Namibian Opposition Rejects Genocide Deal with Germany
The leader of the opposition in the
Namibian parliament has written a letter to the German foreign ministry insisting
that negotiations for payments in recognition of Berlin’s colonial genocide in
the country be redone with input from the affected communities.
McHenry Venaani, leader of the People's Democratic Movement (PDM), has written a letter to German Foreign Minister Annalena Baerbock asking for the $1.3 billion settlement to be "renegotiated" and "restructured.”
"There are descendants of genocide victims living in Botswana and South Africa - and they are left to fend for themselves," he told the German state-owned outlet. He said that representatives from organizations of the two tribes targeted for extermination, the Ovaherero Traditional Authority (OTA) and the Nama Traditional Leaders Association (NTLA), were not included in the talks.
"Reparations have not been recognized as a consequence of the admission of genocide," Venaani said, according to AFP, calling on Germany "to come back to the negotiating table and rework an agreement that would satisfy both groups.”
"It seems like this issue in Germany is only about gaining political power," OGF chairman Nandiuasora Mazeingo also told DW. "But we will outlast these governments because we are on the right side of history!"
"We are not going to sign a sham agreement that makes Germany look good on the international stage," Mazeingo added.
Venaani told DW he wants a clear, legal recognition of the genocide, and to push for both a larger monetary sum as well as “a package that will sustainably improve the socio-economic conditions of the affected communities.” That could also include a formal apology from Berlin.
$ 40.67 per year
The deal was agreed to by the German and Namibian governments in May 2021, the product of six years of negotiations, in which the German government will admit that it carried out a genocide in Namibia while the country was a German colony in the early 20th century, and will pay out a $1.22 billion settlement over the next 30 years, amounting to $40.67 million per year.
However, it was almost immediately rejected by representatives from the Ovaherero and Nama tribes, who said that the cash settlement was inadequate in terms of both the amount and the failure to address the entire scope of outcomes from the killings and land evictions.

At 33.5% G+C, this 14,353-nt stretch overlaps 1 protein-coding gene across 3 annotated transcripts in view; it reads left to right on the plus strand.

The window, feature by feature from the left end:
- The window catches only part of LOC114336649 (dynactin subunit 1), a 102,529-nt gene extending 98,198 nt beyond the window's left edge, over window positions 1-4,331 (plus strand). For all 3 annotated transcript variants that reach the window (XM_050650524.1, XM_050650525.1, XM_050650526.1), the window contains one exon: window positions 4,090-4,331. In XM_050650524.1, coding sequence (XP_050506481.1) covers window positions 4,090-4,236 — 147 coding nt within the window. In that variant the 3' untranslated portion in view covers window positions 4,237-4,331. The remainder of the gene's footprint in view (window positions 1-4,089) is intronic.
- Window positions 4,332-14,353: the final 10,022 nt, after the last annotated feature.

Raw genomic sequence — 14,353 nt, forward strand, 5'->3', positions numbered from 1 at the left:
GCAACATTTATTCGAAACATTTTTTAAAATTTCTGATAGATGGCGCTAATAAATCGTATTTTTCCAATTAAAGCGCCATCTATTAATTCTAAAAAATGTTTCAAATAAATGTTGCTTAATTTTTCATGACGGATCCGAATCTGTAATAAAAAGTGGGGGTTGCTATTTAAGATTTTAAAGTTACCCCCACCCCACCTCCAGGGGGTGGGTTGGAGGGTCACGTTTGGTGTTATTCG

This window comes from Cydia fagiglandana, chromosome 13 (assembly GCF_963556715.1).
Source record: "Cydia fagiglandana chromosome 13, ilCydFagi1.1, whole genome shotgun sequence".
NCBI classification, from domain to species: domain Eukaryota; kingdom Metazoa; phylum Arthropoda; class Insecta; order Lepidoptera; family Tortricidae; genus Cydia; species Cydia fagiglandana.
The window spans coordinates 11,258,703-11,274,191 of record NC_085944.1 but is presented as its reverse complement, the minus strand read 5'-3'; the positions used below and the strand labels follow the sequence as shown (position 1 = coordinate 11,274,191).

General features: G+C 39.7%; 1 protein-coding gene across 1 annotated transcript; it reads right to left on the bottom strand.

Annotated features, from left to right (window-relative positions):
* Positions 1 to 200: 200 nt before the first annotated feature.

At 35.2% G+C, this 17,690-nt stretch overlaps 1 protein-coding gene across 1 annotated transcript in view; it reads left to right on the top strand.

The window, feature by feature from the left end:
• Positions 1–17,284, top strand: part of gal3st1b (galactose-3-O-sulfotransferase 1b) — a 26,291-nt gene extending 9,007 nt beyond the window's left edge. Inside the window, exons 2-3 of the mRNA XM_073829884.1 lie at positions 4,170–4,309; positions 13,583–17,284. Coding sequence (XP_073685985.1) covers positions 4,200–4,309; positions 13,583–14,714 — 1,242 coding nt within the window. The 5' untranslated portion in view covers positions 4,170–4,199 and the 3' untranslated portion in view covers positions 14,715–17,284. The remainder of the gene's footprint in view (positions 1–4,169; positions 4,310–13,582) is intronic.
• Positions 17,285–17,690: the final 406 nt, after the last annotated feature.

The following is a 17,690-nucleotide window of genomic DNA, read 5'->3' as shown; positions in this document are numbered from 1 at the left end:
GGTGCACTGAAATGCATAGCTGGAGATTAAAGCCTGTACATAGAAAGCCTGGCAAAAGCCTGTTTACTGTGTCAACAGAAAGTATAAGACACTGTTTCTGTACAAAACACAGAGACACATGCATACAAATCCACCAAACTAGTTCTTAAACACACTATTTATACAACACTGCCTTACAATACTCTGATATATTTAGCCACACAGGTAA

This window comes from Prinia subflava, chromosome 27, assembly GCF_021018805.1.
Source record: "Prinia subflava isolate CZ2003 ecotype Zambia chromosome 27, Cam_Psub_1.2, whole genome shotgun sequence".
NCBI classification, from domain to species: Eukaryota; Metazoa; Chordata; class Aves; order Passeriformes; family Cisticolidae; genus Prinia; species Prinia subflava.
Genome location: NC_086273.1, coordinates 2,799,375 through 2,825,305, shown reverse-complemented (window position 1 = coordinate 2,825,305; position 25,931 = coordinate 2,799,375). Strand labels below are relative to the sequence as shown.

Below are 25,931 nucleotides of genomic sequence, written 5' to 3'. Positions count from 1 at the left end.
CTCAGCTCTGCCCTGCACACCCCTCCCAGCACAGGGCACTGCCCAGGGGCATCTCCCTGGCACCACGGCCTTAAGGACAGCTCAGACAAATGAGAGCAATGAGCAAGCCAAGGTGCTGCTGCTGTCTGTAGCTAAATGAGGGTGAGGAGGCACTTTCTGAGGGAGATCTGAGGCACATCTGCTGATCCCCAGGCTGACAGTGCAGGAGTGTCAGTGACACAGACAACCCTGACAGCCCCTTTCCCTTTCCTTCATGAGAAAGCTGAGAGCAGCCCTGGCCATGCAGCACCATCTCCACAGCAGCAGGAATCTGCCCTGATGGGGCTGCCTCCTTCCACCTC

The tribes have also accused their own government, led by the South West Africa People's Organisation (SWAPO), of failing to take their considerations into account. SWAPO is dominated by the Ovambo people, who were not targets of the German massacres. In September of last year, protesters stormed the Namibian parliament demanding the deal be rejected, which they called “the fake genocide deal.”
Lasting Legacy of Colonialism
Germany claimed the territory of Namibia for itself in 1884, calling it “German South West Africa,” and settlers poured into the arid land, coming into conflict with local tribes like the Herero and Nama. In 1904, several tribes launched a joint revolt against German land seizures and plans to force them into reservations, and the German response was devastating. German commander Lothar von Trotha, who was sent to crush the uprising, ordered that “every Herero, with or without rifles, with or without cattle, will be shot,” giving a similar order for the Nama people the following year.
The German colonial forces drove the African tribes off their lands and into the harsh deserts of the interior, sealing off their wells and watering holes to stop them from returning. Those who survived the desert were put into concentration camps and used as slave labor, where many more died. In the end, 80% of the 100,000-strong Herero people and 50% of the 10,000-strong Nama people had been killed by 1908.
After World War I, the territory was ceded to the victorious United Kingdom and became a colony of South Africa, being subjected to the same apartheid white supremacist system as the rest of the country. However, SWAPO led an insurgency against South African rule and secured independence for Namibia in 1990, as South Africa’s invasion of neighboring Angola collapsed and the anti-apartheid movement inside South Africa grew stronger. White Apartheid rule in South Africa ended just four years later, in 1994.
SWAPO has been the ruling party ever since and has overseen attempts at reforming land ownership and the legal code. However, the country’s colonial legacy persists in many ways, including in the distribution of wealth: white descendants of German and South African settlers constitute just 6% of Namibia’s population but hold roughly 80% of its wealth, including 72% of all agricultural land.